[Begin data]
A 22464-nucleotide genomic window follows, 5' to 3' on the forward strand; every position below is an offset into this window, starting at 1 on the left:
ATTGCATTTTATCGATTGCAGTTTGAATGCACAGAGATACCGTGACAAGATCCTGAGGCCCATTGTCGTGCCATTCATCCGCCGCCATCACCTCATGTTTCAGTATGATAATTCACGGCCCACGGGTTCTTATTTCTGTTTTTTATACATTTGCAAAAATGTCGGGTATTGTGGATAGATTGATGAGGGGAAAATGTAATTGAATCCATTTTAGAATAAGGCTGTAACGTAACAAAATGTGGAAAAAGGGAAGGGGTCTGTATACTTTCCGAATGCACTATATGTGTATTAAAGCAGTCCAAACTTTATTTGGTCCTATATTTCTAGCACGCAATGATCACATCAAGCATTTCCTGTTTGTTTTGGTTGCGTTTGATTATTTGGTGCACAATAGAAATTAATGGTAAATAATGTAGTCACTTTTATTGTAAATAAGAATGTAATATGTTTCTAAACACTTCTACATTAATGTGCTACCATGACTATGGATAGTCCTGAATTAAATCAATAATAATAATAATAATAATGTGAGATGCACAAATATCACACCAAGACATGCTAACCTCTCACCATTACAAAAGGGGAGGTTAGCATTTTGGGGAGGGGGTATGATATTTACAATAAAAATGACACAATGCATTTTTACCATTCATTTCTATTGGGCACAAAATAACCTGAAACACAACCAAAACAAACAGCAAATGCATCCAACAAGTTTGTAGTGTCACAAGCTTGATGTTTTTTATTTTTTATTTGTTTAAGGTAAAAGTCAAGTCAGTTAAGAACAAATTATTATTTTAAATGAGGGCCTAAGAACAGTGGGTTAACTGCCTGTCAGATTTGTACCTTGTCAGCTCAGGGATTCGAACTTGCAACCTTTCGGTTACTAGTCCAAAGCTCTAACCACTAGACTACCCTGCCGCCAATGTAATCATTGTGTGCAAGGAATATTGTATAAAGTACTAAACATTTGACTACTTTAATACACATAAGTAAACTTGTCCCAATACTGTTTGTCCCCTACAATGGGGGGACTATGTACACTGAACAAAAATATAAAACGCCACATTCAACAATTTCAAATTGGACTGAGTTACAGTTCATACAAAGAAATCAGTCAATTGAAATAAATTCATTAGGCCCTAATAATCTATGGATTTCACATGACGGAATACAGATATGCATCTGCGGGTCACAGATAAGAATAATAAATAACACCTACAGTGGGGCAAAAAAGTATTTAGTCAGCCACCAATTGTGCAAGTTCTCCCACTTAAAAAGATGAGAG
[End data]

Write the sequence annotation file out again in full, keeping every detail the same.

A 22464-nucleotide genomic window follows, 5' to 3' on the forward strand; every position below is an offset into this window, starting at 1 on the left:
ATTGCATTTTATCGATTGCAGTTTGAATGCACAGAGATACCGTGACAAGATCCTGAGGCCCATTGTCGTGCCATTCATCCGCCGCCATCACCTCATGTTTCAGTATGATAATTCACGGCCCACGGGTTCTTATTTCTGTTTTTTATACATTTGCAAAAATGTCGGGTATTGTGGATAGATTGATGAGGGGAAAATGTAATTGAATCCATTTTAGAATAAGGCTGTAACGTAACAAAATGTGGAAAAAGGGAAGGGGTCTGTATACTTTCCGAATGCACTATATGTGTATTAAAGCAGTCCAAACTTTATTTGGTCCTATATTTCTAGCACGCAATGATCACATCAAGCATTTCCTGTTTGTTTTGGTTGCGTTTGATTATTTGGTGCACAATAGAAATTAATGGTAAATAATGTAGTCACTTTTATTGTAAATAAGAATGTAATATGTTTCTAAACACTTCTACATTAATGTGCTACCATGACTATGGATAGTCCTGAATTAAATCAATAATAATAATAATAATAATGTGAGATGCACAAATATCACACCAAGACATGCTAACCTCTCACCATTACAAAAGGGGAGGTTAGCATTTTGGGGAGGGGGTATGATATTTACAATAAAAATGACACAATGCATTTTTACCATTCATTTCTATTGGGCACAAAATAACCTGAAACACAACCAAAACAAACAGCAAATGCATCCAACAAGTTTGTAGTGTCACAAGCTTGATGTTTTTTATTTTTTATTTGTTTAAGGTAAAAGTCAAGTCAGTTAAGAACAAATTATTATTTTAAATGAGGGCCTAAGAACAGTGGGTTAACTGCCTGTCAGATTTGTACCTTGTCAGCTCAGGGATTCGAACTTGCAACCTTTCGGTTACTAGTCCAAAGCTCTAACCACTAGACTACCCTGCCGCCAATGTAATCATTGTGTGCAAGGAATATTGTATAAAGTACTAAACATTTGACTACTTTAATACACATAAGTAAACTTGTCCCAATACTGTTTGTCCCCTACAATGGGGGGACTATGTACACTGAACAAAAATATAAAACGCCACATTCAACAATTTCAAATTGGACTGAGTTACAGTTCATACAAAGAAATCAGTCAATTGAAATAAATTCATTAGGCCCTAATAATCTATGGATTTCACATGACGGAATACAGATATGCATCTGCGGGTCACAGATAAGAATAATAAATAACACCTACAGTGGGGCAAAAAAGTATTTAGTCAGCCACCAATTGTGCAAGTTCTCCCACTTAAAAAGATGAGAG